LED2LEAP Lucca Intensive program 2022: an extraordinary example of adaptive reuse for religious buildings

LED2LEAP Lucca Intensive program 2022: an extraordinary example of adaptive reuse for religious buildings

When a church, a monastery, or a convent loses its function, a new situation begins which is not just challenging for the religious community who dwelled in those spaces, but also for the churchgoers’ community, and for the entire civil society that lives and revolves around that building. These properties often fall into neglect and abandonment or are sold and inexorably transformed into exclusive destinations such as spas, luxury hotels, etc. Fortunately, some people do not give in to a fate that has become commonplace and predictable but instead study the possible alternatives.

Rethinking a future for these assets that, on one hand, is economically sustainable, and, on the other, appears compatible with the genius loci that has characterized the place for centuries, constitutes a demanding challenge that requires the intervention of different skills: architectural, legal, economic, theological and managerial. Therefore it is important to train professionals who will have to deal with these issues in future decades. 

The first edition of the Lucca summer school was held in 2019 and explored the topic of reuse for monastic heritage. Its proceedings, published by the journal in-bo, were already available online (https://issuu.com/in_bo/docs/00_la_casa_comune_compressed) when the erasmus+ project LED2LEAP decided to focus its intensive program in Lucca, leading to a new second edition of the 2019 summer school. 

This new ten days workshop, from 25th July to 3rd August 2022, specified its contents and focused on the themes of landscape and participatory processes for the reuse of abandoned ecclesiastical heritage involving an international community of students coming from the Universities of Bologna (Italy), Budapest (Hungary), Maryland (United States), Nürtingen (Germany), and Uppsala (Sweden) with the coordination of Le Notre Institute (Netherlands)

During the ten days of the workshop, there were alternating moments of advanced training, with lectures by speakers from the most prestigious universities and research centres, held at the Scuola IMT Alti Studi Lucca headquarters, and guided bicycle tours of Lucca in order to better understand the landscape, its characteristics and peculiarities. Among professors known to FRH, Thomas Coomans de Brachène intervened spending a week of his time with the students, and contributing to the intensive program with numerous lessons and also with an introduction to the activities and research promoted by FRH.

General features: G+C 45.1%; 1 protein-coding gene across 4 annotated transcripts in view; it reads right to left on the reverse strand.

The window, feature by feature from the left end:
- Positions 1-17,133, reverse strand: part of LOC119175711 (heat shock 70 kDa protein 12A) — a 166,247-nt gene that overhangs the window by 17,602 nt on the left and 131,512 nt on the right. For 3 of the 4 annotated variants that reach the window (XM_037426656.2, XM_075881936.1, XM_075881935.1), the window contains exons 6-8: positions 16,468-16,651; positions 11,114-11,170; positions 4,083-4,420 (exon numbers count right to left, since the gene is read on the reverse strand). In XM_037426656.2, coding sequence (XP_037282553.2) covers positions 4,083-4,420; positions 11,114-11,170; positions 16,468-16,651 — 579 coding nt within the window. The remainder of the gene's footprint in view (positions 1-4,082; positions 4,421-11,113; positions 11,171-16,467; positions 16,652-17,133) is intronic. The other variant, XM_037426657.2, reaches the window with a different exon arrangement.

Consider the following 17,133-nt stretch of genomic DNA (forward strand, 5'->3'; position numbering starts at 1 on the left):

Near its closing, one day was dedicated for reviewing the work done by students for the case study, the former Augustinian monastery of Vicopelago, located in a hamlet of the Tuscan city. Once a manor house, then a monastery, this building is linked to the life of the great opera composer Giacomo Puccini (whose sister Iginia was appointed abbess several times) who performed his one-act opera Suor Angelica for the nuns on the piano for the first time there. In 1999 the complex was abandoned by the community of nuns, who were too few to manage the immense complex and moved elsewhere.

The students were asked, in light of meetings with potential stakeholders, to imagine concrete adaptive reuse strategies of this impressive building. The solutions put forward by the five groups, each consisting of five students guided by a tutor, were very different from one another, but they all sought to highlight the opportunities of balancing a plurality of functions harmoniously. The aim was to involve different actors in the area, combining social and cultural functions with economic and commercial ones, to ensure long-term sustainable management.

In some proposals, the need to draw up a sort of “constitution” between all the different stakeholders emerged; a binding document capable of identifying the rights and obligations of each of them, as well as the forums and methods for resolving any conflicts. This is a solution that, more or less consciously, is inspired by the legal institution of monastic chapters, places where – perhaps not many people know this – democracy was spread and promoted in western societies, well before the birth of modern democratic states. Starting from the past to build a possible future, to us, seems to be the best way to explore new methodologies to solve this case and similar ones and also to create new opportunities for our communities to grow as a civil democratic society.


Ph.D. in Law and Institutions, University of Turin

Member of Centro Studi Cherubino Ghirardacci

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